SHE'LL LOOK BETTER IN RED. The Chicago Sun-Times discovers that getting into the University of Illinois is not easy.
Stacey Kostell, director of undergraduate admissions, acknowledged the school had gotten more competitive this year but said admission criteria haven't changed and that she still expects to accept close to two-thirds of students who apply. She said last year, the school saw an uncharacteristic decrease in applications; this year was closer to levels in the recent past.

"Students who had traditionally been admitted didn't always get admitted this year, not because they weren't good students, but because we had this very large increase without additional space, especially in the business program," said Kostell.

And although the school does plan to increase its nonresident enrollment in the future, she said that wasn't a factor in more residents getting denied. "We've had just as many upset out-of-state students call," she said.
Illinois admits applicants by college. A high school senior who declares an interest in the business college competes in a different pool of applicants from one who declares an interest in engineering who competes in ... I'm not sure I like that idea. Sorry for going Joshua Lawrence Chamberlain again, but one reason to attend college and deal with gen-eds is to get some sense of your strengths and weaknesses, which is why junior year is for declaring majors.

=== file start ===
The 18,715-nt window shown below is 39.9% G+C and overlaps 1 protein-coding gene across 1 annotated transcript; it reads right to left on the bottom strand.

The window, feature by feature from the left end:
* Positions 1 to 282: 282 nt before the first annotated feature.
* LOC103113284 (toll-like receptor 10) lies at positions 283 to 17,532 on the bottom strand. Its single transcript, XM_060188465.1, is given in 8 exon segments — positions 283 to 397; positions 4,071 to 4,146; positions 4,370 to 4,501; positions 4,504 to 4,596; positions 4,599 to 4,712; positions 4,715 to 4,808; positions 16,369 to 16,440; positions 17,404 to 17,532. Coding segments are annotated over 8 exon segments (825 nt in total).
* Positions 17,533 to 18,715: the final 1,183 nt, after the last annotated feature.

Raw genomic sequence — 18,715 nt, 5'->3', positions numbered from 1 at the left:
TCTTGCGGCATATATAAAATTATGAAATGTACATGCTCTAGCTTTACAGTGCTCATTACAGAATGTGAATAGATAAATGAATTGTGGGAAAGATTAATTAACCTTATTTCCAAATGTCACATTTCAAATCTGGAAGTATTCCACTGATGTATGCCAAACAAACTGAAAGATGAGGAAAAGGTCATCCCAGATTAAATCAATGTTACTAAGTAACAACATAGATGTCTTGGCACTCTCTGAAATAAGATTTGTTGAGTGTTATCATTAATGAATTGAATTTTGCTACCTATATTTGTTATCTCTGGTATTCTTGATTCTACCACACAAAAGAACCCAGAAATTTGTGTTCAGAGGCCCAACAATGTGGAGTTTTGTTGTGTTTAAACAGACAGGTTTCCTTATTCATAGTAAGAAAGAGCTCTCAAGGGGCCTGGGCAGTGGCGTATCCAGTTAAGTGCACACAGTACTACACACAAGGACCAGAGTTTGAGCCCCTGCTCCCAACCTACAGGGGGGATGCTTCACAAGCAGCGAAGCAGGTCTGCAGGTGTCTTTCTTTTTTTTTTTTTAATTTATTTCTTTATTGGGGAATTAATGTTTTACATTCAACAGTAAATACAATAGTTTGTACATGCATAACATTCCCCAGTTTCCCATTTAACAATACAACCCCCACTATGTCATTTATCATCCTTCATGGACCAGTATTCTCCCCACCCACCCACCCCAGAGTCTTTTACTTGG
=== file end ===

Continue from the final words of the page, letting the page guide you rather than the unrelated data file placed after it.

The young lady features in a sidebar about the calls the admissions committee at the College of Business made.
Allison Seymour and Brad Terry seem like students any college would want.

Seymour, 18, of Lincolnshire, had a 3.74 grade point average on a scale of 4.0, scored a 31 on her ACT college admission test, including a perfect math score, took six advanced placement courses, and played volleyball and ran track for four years. Terry, 17, of Buffalo Grove, had a 33 on the ACT and played varsity baseball. Both were student council members.

But both also were rejected by the University of Illinois College of Business this year.

Shed no tears.
Terry, who said U. of I. was supposed to be a backup, said he is leaning toward attending the University of Michigan. Seymour, who got scholarship offers from the University of Iowa and Indiana University, says she plans to attend the University of Wisconsin.

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